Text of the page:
Two additional geneloci were mapped for NPHP. The locus NPHP3 associated with adolescent NPHP localizes to human chromosome 3q22 (ref. 15), and NPHP2 associated with infantile NPHP resides on chromosome 9q21–q22 (ref. 16). The kidney phenotype of NPHP2 combines features of NPHP, including tubular basement membrane disruption and renal interstitial fibrosis, with features of PKD17, including enlarged kidneys and widespread cyst development. We located the human gene INVS in the NPHP2 critical genetic interval16. In the inv/inv mouse model of insertional mutagenesis, a deletion of exons 3–11 of Invs encoding inversin causes a phenotype of cyst formation in enlarged kidneys, situs inversus and pancreatic islet cell dysplasia18,19. Histology of infantile NPHP2 and of the inv/inv mouse identified features resembling NPHP, namely interstitial fibrosis, mild interstitial cell infiltration, tubular cell atrophy, tubular cysts and periglomerular fibrosis. In addition, human NPHP2 and mouse inv/inv phenotypes showed features reminiscent of autosomal dominant PKD, such as kidney enlargement, absence of the tubular basement membrane irregularity characteristic of NPHP and presence of cysts also outside the medullary region. Because of the phenotypic similarities, we examined INVS as a candidate gene by mutational analysis in individuals with NPHP2.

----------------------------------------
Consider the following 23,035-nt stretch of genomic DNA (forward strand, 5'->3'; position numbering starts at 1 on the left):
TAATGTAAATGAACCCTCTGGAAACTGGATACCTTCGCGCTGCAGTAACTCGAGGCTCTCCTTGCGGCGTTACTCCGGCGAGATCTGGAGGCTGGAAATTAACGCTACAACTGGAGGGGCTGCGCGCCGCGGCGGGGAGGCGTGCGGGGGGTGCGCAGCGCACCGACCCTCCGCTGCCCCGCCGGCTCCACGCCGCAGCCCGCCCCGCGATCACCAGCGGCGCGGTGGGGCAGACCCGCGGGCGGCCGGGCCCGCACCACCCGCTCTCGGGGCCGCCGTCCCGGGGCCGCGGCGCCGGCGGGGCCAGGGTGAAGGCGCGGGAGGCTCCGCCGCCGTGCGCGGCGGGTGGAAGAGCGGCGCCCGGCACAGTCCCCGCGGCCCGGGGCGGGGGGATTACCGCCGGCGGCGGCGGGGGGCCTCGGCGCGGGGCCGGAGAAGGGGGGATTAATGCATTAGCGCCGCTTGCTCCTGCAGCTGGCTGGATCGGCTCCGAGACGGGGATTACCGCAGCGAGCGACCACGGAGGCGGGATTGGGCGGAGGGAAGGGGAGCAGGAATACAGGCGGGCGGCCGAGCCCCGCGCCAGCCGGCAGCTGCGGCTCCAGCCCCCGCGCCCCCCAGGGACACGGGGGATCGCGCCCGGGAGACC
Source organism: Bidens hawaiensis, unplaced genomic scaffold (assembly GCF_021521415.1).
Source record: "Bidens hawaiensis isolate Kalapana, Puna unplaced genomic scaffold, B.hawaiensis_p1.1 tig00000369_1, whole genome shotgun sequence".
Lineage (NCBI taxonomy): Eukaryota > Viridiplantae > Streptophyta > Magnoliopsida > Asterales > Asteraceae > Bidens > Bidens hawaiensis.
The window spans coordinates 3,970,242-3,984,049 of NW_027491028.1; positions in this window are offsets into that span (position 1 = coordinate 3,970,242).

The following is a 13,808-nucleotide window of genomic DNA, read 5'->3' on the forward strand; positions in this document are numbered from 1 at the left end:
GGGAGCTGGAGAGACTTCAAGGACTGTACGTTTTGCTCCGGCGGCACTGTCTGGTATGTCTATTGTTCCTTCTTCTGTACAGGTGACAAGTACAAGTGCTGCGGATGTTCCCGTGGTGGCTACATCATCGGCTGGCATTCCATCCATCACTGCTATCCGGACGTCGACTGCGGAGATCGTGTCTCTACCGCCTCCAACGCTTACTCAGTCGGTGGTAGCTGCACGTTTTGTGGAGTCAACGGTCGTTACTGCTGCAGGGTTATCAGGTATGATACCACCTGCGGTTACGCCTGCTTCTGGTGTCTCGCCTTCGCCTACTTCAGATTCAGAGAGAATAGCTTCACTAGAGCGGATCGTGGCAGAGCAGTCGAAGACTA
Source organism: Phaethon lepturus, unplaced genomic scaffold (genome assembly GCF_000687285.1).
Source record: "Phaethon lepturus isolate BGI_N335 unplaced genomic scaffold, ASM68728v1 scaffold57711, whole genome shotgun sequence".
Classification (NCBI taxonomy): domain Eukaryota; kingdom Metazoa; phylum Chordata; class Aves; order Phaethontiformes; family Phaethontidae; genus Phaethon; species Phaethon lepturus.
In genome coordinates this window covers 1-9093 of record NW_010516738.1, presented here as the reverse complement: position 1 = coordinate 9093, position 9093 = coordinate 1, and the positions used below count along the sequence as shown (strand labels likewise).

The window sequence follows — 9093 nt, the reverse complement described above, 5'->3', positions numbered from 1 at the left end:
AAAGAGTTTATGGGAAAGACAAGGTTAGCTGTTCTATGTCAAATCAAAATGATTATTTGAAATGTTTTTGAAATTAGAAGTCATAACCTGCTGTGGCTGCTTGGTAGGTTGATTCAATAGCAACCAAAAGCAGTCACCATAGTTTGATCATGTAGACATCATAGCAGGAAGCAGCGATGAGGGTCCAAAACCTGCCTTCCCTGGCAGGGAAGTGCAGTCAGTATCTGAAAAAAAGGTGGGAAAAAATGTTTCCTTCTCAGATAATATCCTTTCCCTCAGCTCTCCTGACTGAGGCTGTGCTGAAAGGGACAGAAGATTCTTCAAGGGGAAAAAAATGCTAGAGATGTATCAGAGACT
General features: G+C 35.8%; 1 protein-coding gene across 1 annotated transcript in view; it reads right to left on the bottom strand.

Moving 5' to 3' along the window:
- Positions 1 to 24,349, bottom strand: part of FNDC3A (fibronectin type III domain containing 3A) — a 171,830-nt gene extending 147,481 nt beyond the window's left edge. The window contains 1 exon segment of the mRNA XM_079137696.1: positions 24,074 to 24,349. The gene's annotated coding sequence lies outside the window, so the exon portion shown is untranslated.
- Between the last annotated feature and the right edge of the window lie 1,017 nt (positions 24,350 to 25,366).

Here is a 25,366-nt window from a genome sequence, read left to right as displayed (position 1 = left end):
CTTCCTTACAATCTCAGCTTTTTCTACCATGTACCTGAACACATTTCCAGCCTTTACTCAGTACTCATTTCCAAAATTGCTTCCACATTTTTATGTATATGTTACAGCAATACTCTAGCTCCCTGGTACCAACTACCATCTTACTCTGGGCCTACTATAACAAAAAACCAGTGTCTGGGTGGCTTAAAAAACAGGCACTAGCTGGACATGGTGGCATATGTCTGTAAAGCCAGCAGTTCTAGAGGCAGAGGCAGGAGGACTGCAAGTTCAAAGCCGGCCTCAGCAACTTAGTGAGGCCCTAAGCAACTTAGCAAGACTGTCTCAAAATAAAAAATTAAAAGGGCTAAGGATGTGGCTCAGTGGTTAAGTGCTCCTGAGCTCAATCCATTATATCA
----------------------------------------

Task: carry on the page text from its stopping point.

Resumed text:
Here we show that recessive mutations in INVS cause NPHP2 with and without situs inversus and that inversin interacts with nephrocystin. We show that both proteins localize to primary cilia of renal tubular cells, the same subcellular compartment that has been recently identified as central to the pathogenesis of PKD20,21.
We carried out mutational analysis of 16 exons of INVS in genomic DNA from nine affected individuals from seven different families with early onset of NPHP. We included one individual (from family A7) from the initial description17 of infantile NPHP (individual 5) and two affected siblings (VII-1 and VII-3 in family A12) from the Bedouin kindred16 in which the NPHP2 locus was first mapped (Table 1). We detected nine distinct recessive mutations in INVS (Table 1 and Fig. 1). In six individuals, both mutated alleles were detected. In individual A10, only one heterozygous mutation was found. The second mutation might be positioned in a region not covered by exon PCR or might represent a heterozygous deletion.